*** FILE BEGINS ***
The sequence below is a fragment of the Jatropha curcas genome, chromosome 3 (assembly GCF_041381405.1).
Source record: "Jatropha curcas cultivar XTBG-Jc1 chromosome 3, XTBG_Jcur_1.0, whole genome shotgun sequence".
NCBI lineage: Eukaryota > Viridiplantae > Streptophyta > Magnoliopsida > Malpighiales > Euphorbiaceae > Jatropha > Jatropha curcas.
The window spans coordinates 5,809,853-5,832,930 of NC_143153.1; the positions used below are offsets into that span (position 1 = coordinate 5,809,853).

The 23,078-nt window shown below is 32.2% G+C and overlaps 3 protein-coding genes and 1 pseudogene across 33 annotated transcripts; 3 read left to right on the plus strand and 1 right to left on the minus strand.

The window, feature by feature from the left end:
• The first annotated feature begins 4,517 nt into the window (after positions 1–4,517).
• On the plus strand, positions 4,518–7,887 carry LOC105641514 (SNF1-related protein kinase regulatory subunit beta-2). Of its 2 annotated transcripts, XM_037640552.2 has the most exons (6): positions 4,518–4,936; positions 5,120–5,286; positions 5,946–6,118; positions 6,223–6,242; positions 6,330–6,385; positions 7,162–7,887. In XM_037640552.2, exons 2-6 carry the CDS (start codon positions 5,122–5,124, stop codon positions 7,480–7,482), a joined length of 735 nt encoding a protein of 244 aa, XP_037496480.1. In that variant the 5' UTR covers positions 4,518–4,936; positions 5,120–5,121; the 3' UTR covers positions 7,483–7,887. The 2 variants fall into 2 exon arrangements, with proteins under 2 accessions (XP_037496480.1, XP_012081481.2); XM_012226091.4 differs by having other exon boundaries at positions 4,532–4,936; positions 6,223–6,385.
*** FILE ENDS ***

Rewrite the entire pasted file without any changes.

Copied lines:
The sequence below is a fragment of the Jatropha curcas genome, chromosome 3 (assembly GCF_041381405.1).
Source record: "Jatropha curcas cultivar XTBG-Jc1 chromosome 3, XTBG_Jcur_1.0, whole genome shotgun sequence".
NCBI lineage: Eukaryota > Viridiplantae > Streptophyta > Magnoliopsida > Malpighiales > Euphorbiaceae > Jatropha > Jatropha curcas.
The window spans coordinates 5,809,853-5,832,930 of NC_143153.1; the positions used below are offsets into that span (position 1 = coordinate 5,809,853).

The 23,078-nt window shown below is 32.2% G+C and overlaps 3 protein-coding genes and 1 pseudogene across 33 annotated transcripts; 3 read left to right on the plus strand and 1 right to left on the minus strand.

The window, feature by feature from the left end:
• The first annotated feature begins 4,517 nt into the window (after positions 1–4,517).
• On the plus strand, positions 4,518–7,887 carry LOC105641514 (SNF1-related protein kinase regulatory subunit beta-2). Of its 2 annotated transcripts, XM_037640552.2 has the most exons (6): positions 4,518–4,936; positions 5,120–5,286; positions 5,946–6,118; positions 6,223–6,242; positions 6,330–6,385; positions 7,162–7,887. In XM_037640552.2, exons 2-6 carry the CDS (start codon positions 5,122–5,124, stop codon positions 7,480–7,482), a joined length of 735 nt encoding a protein of 244 aa, XP_037496480.1. In that variant the 5' UTR covers positions 4,518–4,936; positions 5,120–5,121; the 3' UTR covers positions 7,483–7,887. The 2 variants fall into 2 exon arrangements, with proteins under 2 accessions (XP_037496480.1, XP_012081481.2); XM_012226091.4 differs by having other exon boundaries at positions 4,532–4,936; positions 6,223–6,385.